tourists will be received by a culture that has historically fought Western
Strict social and religious rules -- Westerners might well
call them "harsh" -- remain, although the kingdom seems intent on
clarifying some of them.
For example, along with the announcement of tourist visas,
the Associated Press reported, the kingdom had also set out a formal dress code
for female visitors, requiring that shoulders and knees be covered but not
requiring them to wear the full-body abaya. Some media reports also indicated
that the kingdom would move enforcement of dress code and other rules away from
local mullahs to police.
Finally, CNN has reported that the kingdom intends to lift
its ban on unmarried couples sharing a hotel room.
Still, as Westerners were reminded by last year's killing by
Saudi agents of Washington Post columnist Jamal Khashoggi, coupled with the
reported torture of several detained women's rights activists, there are limits
to Saudi reforms. Moreover, the kingdom is known for its subjective application
For example, among Aramco residents, it was well understood
that if you had a car accident outside the compound, it would likely be
considered your fault. After all, the attitude was if you as a Westerner had
not been in the country, it never would have happened.
Public displays of affection between unmarried people could
land one (or in the case of a female, her father or other male guardian) in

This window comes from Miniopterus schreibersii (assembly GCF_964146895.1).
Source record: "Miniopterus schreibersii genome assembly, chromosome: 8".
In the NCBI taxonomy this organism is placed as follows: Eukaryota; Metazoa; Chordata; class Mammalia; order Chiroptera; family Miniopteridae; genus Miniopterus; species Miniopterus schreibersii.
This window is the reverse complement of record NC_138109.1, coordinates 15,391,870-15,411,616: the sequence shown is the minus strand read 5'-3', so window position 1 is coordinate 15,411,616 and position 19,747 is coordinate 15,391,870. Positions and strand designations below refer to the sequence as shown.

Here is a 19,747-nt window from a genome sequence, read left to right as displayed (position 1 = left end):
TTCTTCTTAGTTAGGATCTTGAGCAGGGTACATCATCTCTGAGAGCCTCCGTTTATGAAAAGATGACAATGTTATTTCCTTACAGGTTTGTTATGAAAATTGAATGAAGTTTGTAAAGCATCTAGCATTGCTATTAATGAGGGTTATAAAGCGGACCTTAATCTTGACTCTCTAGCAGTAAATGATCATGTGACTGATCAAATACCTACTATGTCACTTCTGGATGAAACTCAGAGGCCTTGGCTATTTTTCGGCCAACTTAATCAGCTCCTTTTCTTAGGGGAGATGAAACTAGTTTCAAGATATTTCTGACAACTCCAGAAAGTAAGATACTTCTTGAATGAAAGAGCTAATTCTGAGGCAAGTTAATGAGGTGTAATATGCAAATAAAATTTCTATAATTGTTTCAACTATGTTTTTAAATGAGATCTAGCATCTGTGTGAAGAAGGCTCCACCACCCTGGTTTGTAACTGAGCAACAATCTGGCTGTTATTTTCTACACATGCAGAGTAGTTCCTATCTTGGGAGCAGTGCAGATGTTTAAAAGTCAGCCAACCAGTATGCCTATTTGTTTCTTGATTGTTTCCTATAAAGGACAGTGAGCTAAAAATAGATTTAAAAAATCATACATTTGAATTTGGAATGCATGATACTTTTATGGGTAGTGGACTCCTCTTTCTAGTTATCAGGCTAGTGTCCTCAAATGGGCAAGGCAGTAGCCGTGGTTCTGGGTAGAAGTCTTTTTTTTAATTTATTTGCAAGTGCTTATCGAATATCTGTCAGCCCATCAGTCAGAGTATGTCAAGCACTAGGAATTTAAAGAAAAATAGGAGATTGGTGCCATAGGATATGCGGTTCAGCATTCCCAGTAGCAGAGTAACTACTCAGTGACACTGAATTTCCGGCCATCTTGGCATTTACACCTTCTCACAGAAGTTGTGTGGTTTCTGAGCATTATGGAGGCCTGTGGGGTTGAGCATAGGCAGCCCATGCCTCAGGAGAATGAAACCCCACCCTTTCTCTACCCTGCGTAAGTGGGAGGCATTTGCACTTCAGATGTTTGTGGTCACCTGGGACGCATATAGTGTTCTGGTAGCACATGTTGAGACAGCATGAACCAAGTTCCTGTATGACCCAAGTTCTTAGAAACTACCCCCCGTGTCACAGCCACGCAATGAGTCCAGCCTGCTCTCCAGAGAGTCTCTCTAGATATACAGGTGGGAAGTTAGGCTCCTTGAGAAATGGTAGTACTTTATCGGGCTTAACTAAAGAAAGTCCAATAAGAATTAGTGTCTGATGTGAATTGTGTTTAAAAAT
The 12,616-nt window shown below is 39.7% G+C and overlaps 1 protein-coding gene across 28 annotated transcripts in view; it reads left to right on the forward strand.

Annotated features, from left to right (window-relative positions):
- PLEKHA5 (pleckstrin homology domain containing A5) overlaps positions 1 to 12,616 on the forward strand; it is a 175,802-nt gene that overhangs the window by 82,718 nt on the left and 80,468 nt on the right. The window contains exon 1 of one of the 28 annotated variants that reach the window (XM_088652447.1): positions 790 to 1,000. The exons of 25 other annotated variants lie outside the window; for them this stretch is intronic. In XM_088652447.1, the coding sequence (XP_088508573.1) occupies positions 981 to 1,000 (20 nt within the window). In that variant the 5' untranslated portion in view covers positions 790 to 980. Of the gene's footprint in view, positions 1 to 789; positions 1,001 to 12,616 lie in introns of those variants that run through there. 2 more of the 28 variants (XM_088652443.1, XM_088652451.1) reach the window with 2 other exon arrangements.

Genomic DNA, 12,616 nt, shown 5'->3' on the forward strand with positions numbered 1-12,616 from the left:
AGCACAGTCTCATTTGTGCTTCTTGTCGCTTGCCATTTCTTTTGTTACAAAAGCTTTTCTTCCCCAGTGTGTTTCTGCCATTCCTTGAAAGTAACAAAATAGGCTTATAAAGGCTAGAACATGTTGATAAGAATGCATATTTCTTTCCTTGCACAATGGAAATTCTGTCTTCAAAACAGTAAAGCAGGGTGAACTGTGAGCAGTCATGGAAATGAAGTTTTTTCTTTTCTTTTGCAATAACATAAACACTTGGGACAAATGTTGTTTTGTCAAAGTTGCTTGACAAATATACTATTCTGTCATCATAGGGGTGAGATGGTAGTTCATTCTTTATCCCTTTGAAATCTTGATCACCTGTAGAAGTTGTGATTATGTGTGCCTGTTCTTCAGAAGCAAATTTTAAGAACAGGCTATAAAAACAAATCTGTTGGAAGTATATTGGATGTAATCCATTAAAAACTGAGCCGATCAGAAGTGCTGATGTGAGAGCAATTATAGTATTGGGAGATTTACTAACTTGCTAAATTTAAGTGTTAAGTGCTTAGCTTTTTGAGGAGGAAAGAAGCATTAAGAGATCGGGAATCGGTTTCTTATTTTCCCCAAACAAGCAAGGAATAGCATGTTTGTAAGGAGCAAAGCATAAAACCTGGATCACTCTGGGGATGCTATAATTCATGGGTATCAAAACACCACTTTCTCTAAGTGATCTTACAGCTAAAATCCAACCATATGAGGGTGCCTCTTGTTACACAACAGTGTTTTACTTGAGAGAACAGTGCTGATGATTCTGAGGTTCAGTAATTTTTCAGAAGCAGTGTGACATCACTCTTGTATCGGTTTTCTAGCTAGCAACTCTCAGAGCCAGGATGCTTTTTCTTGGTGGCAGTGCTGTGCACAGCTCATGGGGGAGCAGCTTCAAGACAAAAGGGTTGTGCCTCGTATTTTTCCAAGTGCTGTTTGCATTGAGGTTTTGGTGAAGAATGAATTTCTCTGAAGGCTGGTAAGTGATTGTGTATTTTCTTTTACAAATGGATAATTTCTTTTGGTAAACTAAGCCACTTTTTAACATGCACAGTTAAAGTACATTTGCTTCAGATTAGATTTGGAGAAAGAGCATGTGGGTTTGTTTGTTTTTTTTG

jail. Petty crimes like theft can still be punished by having your hand chopped
off, then hung on display in the town square.
More serious crimes, including certain drug offenses, are
still punishable by public execution, and the sentences can be meted out
without an open trial.
These laws and practices are long-standing and deeply rooted
in a Muslim culture that doesn't easily embrace change, meaning that Saudi
Arabia, at least initially, is not a suitable destination for unseasoned
At the same time, the new visa program opens opportunities
for tour operators to offer guided trips with local experts who can help
travelers gain a deeper understanding of the culture, customs and sites while
also, presumably, helping them to avoid or diffuse culture clashes.
One tour operator that is eager to resume trips to the
kingdom is Steppes Travel of the U.K., which ran a few trips as well as some
FIT departures in recent years but halted them because of the difficult and
unreliable Saudi visa system.
"We speak to all of our clients before they travel,"
said Justin Wateridge, Steppes' managing director. "We brief them on the
dress code and send them some very specific information" about the ins and
outs of traveling in the kingdom.
Wateridge said there exists pent-up demand for the
destination among clients who have already traveled extensively throughout the
Middle East and the so-called Stan countries. About 80% of Steppes' clients
visiting Saudi Arabia, he said, are from the U.K., about 10% from the U.S.
With the new visa program, Wateridge said, Steppes has two
trips planned in February, each taking tourists from Riyadh to Jeddah, with
visits to the historical sites of Diriyah, Buraydah, Hail, Al-Ula, Madain Saleh
For the time being at least, small, tightly focused treks
such as these might be the safest and most comfortable way for travel advisors
to introduce curious clients to the kingdom.